While 41% of small physician practices – defined as those with 9 or fewer physicians – are doing ‘worse’ than last year, doctors are generally enthused by new technology, based on Practice Fusion‘s 2011 State of the Small Practice survey.
The key challenges facing doctors in small practices are the costs of operations and administrative burdens (cited by 31% of small practice physicians) and insurance reimbursement delays and payments, noted by 1 in 4 doctors in small settings.
59% of doctors in small practices said that new technology such as electronic health records (EHRs), websites and smartphones have “made things easier” for their practices. 28% said these kinds of technologies have made their practice lives “more difficult.” 13% said they’ve had “no impact” on practicing medicine. The infographic illustrates some of the survey findings.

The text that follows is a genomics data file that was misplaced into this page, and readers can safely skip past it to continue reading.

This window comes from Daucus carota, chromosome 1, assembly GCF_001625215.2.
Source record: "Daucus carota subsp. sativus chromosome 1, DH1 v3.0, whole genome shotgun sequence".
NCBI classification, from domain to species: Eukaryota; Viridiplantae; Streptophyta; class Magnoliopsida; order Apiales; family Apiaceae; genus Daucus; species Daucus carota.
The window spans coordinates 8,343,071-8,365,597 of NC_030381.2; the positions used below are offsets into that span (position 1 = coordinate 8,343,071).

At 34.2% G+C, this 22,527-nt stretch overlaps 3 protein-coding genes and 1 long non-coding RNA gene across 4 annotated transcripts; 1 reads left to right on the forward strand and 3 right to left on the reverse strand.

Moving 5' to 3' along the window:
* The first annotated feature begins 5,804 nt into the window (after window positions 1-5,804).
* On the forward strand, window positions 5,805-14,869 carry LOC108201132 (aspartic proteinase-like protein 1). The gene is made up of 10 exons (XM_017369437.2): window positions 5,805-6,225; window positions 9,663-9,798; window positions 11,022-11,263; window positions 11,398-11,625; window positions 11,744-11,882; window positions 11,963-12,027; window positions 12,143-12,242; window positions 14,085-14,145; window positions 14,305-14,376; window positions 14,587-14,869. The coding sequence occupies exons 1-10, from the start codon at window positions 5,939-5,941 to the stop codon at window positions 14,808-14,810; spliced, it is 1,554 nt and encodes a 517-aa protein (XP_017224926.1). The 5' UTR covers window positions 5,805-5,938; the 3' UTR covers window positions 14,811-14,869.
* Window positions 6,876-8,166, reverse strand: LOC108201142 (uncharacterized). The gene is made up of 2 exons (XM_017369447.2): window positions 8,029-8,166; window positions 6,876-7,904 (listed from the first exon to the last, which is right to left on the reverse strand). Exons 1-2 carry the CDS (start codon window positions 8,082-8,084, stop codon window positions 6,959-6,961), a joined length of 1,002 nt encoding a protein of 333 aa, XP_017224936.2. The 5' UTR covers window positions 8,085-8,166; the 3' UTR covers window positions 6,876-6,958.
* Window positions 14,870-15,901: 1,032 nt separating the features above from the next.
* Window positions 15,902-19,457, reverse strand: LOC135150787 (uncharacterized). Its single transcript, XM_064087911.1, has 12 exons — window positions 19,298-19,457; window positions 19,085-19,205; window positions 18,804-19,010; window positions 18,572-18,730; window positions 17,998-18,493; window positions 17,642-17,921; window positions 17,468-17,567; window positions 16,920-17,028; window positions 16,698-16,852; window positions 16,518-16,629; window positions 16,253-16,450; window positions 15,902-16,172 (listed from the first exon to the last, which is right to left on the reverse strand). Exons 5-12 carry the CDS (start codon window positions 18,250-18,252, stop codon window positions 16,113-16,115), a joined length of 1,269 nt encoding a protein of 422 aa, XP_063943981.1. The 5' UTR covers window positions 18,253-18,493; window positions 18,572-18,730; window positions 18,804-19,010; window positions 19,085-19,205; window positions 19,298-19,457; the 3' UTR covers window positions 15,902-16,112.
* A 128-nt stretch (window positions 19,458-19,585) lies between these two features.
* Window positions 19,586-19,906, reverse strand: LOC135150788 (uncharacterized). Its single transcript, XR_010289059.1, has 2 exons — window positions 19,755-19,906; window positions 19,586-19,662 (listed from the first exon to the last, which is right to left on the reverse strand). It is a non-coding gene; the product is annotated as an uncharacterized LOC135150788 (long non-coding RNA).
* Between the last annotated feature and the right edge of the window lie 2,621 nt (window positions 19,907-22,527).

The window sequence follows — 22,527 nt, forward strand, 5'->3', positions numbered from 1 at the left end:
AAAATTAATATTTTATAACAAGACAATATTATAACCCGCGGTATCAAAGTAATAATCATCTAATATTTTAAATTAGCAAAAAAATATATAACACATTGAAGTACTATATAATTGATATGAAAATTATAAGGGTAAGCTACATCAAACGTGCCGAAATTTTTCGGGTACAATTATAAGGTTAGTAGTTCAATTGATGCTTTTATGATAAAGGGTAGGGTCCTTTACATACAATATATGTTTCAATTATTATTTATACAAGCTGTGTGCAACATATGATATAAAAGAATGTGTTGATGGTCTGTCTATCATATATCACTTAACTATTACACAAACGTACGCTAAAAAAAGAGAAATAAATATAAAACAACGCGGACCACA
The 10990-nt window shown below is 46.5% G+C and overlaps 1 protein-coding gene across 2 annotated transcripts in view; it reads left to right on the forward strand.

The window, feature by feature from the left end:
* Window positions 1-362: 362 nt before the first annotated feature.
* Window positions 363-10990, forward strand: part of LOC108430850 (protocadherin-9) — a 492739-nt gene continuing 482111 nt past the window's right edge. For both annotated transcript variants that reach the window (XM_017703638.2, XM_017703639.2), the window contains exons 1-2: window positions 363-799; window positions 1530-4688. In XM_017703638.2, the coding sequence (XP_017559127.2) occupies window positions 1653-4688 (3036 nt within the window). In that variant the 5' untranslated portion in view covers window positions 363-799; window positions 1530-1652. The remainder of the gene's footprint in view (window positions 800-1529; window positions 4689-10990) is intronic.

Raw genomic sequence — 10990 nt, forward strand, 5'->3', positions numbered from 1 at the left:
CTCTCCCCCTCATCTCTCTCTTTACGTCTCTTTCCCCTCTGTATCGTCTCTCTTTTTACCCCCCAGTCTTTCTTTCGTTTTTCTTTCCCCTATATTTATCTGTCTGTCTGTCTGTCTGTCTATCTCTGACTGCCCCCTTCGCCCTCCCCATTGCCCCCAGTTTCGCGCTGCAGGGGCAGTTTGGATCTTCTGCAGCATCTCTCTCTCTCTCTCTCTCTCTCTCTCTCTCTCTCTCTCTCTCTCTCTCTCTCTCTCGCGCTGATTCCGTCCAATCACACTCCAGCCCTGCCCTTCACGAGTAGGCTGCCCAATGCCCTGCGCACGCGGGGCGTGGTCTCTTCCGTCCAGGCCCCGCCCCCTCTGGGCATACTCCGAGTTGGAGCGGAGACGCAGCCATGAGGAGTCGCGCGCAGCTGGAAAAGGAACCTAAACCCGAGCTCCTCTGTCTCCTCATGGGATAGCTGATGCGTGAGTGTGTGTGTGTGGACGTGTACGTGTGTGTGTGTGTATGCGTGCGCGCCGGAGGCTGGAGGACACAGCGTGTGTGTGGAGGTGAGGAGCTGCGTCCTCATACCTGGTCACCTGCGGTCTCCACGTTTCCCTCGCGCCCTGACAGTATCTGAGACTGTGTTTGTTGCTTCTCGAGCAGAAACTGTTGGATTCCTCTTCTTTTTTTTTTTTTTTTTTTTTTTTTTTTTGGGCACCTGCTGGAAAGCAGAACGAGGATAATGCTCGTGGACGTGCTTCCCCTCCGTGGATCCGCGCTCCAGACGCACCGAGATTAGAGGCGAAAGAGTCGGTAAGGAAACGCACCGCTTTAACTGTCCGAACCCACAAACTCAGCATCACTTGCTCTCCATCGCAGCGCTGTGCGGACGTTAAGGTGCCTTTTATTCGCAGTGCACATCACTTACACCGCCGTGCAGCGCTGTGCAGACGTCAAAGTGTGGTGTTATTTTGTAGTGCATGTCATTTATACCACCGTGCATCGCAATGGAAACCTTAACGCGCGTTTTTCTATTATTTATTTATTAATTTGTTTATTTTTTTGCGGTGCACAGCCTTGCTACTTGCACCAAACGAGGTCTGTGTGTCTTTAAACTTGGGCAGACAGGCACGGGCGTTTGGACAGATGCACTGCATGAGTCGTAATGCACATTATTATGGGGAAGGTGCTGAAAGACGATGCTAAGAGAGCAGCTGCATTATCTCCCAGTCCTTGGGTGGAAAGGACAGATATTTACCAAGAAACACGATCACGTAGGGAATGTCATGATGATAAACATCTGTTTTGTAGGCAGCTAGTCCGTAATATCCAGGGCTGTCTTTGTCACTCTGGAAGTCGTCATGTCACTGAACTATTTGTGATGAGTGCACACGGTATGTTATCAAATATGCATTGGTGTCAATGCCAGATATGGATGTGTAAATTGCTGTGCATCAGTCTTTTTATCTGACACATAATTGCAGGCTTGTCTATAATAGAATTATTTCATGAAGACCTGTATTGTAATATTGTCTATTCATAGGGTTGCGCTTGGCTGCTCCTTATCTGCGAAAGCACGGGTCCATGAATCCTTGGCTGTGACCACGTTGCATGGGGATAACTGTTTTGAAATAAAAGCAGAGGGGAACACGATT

Overall, 73% of doctors in small practices are using computers that are over three years old. About 1 in 2 physicians in small practices said their computers were 3 to 4 years old. For 1 in 4 doctors, their computers were 5 or more years old.
The survey sample included doctors in practices with 1 to 9 practicing physicians. 52% of the survey sample were in practices 1-3 doctors; 33% had 4-6 doctors; 15% were in practices with 7-9 physicians.
Health Populi’s Hot Points: As we approach the annual meeting of HIMSS, the Healthcare Information and Management Systems Society, we’ll be seeing more surveys like this that help to paint the current picture of health IT adoption among providers, driven by incentives from the HITECH Act.
Another survey was published this week from the Medical Group Management Association (MGMA) which found that physician practices that spent more on information technology had better financial performance than those who spent less — except for multispecialty practices. Those doctors who spent more on health IT also had less bad debt to fee-for-service patients per full time physician. These results came out of the MGMA 2010 Cost Survey.
We’ll see more surveys like these in the coming weeks leading up to HIMSS. If surveys provide more evidence shows that the adoption of health information technology can lower the cost of medical practice and improve the work-lives and -flows of physicians, adoption will follow.